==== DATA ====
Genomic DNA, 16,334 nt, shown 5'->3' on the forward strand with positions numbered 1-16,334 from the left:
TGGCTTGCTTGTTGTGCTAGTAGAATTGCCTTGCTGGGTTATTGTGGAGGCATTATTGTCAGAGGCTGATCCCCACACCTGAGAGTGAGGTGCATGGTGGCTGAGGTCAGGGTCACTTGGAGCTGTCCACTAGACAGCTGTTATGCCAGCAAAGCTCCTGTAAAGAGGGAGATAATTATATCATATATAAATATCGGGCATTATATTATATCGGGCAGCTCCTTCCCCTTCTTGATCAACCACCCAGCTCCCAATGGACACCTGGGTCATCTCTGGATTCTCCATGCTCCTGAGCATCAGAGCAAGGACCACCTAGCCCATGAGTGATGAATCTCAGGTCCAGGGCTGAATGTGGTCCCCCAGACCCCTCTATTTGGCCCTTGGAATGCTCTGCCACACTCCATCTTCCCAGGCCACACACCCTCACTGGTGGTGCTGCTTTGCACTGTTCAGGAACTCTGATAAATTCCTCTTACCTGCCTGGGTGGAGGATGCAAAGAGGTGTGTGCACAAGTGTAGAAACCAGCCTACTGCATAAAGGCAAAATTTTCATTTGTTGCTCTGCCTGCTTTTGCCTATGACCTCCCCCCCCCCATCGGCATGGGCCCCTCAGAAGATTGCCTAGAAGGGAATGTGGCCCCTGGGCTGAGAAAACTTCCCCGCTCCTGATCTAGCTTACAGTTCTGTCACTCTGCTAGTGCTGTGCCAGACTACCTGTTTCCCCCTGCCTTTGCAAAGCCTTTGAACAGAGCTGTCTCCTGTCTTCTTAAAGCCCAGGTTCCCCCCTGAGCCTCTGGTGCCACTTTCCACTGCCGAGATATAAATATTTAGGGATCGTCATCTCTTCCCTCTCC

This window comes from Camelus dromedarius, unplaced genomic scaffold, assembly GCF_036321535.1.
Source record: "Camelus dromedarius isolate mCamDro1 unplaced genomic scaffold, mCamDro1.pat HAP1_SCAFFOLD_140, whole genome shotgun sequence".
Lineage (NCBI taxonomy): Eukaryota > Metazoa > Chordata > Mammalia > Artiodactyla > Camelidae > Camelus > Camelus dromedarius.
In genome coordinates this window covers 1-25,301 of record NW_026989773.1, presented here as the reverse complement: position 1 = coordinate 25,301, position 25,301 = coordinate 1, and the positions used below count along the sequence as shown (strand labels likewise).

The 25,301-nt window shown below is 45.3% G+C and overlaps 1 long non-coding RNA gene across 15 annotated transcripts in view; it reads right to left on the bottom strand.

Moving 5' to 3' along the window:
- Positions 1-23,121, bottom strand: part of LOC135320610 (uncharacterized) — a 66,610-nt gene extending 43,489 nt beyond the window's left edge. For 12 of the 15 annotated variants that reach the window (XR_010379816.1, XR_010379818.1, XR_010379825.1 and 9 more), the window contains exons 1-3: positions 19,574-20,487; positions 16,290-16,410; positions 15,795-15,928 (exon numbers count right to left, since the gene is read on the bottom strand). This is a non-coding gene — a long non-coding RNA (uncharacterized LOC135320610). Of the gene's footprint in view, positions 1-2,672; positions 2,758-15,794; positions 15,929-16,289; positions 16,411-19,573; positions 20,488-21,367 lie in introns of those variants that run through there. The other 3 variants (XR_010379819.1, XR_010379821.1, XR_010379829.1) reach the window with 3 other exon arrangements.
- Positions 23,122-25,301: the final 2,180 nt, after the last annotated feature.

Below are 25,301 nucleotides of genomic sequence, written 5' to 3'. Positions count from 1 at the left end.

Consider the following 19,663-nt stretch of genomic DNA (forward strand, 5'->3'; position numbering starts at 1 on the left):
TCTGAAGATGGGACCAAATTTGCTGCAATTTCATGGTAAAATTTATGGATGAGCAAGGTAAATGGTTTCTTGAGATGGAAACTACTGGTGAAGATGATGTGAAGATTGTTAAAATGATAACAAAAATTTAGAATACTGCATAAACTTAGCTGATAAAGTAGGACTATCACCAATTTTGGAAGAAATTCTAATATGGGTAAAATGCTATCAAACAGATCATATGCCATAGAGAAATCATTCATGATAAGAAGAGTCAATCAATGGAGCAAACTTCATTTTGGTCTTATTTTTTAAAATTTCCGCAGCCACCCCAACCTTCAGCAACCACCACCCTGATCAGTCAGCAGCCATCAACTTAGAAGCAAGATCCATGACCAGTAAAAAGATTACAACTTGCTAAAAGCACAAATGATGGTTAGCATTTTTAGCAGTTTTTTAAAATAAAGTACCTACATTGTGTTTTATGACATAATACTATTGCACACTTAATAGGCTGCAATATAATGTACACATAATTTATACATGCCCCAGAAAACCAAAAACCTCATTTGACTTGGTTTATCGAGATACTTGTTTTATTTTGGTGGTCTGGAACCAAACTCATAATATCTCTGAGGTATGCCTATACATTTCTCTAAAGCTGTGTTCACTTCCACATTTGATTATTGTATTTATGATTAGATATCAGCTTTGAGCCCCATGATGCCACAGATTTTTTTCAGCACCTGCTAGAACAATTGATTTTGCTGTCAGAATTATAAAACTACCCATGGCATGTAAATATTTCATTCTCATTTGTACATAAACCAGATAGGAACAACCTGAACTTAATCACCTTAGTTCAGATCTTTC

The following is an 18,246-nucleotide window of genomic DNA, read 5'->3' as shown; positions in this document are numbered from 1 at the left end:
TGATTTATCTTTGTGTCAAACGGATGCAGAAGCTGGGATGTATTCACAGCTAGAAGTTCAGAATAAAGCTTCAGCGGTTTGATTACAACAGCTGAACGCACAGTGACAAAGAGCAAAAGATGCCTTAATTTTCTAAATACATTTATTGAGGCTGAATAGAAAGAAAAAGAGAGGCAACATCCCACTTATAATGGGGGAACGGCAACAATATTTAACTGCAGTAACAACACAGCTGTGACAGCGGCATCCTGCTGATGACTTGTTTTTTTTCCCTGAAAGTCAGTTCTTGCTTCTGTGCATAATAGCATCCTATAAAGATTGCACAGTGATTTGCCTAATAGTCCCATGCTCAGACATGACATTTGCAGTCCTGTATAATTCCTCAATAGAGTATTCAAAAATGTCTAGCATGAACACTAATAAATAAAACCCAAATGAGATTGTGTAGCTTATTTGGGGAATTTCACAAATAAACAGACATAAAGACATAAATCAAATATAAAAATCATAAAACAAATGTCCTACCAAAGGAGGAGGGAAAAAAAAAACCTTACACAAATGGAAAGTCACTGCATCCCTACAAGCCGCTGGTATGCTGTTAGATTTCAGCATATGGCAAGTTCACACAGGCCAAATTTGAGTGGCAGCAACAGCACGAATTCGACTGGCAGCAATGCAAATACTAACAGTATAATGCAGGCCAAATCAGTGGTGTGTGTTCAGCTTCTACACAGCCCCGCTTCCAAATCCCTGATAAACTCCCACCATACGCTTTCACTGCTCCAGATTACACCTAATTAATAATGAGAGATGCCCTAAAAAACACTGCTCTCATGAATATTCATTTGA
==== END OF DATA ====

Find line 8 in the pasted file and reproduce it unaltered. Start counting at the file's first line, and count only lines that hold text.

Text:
Moving 5' to 3' along the window: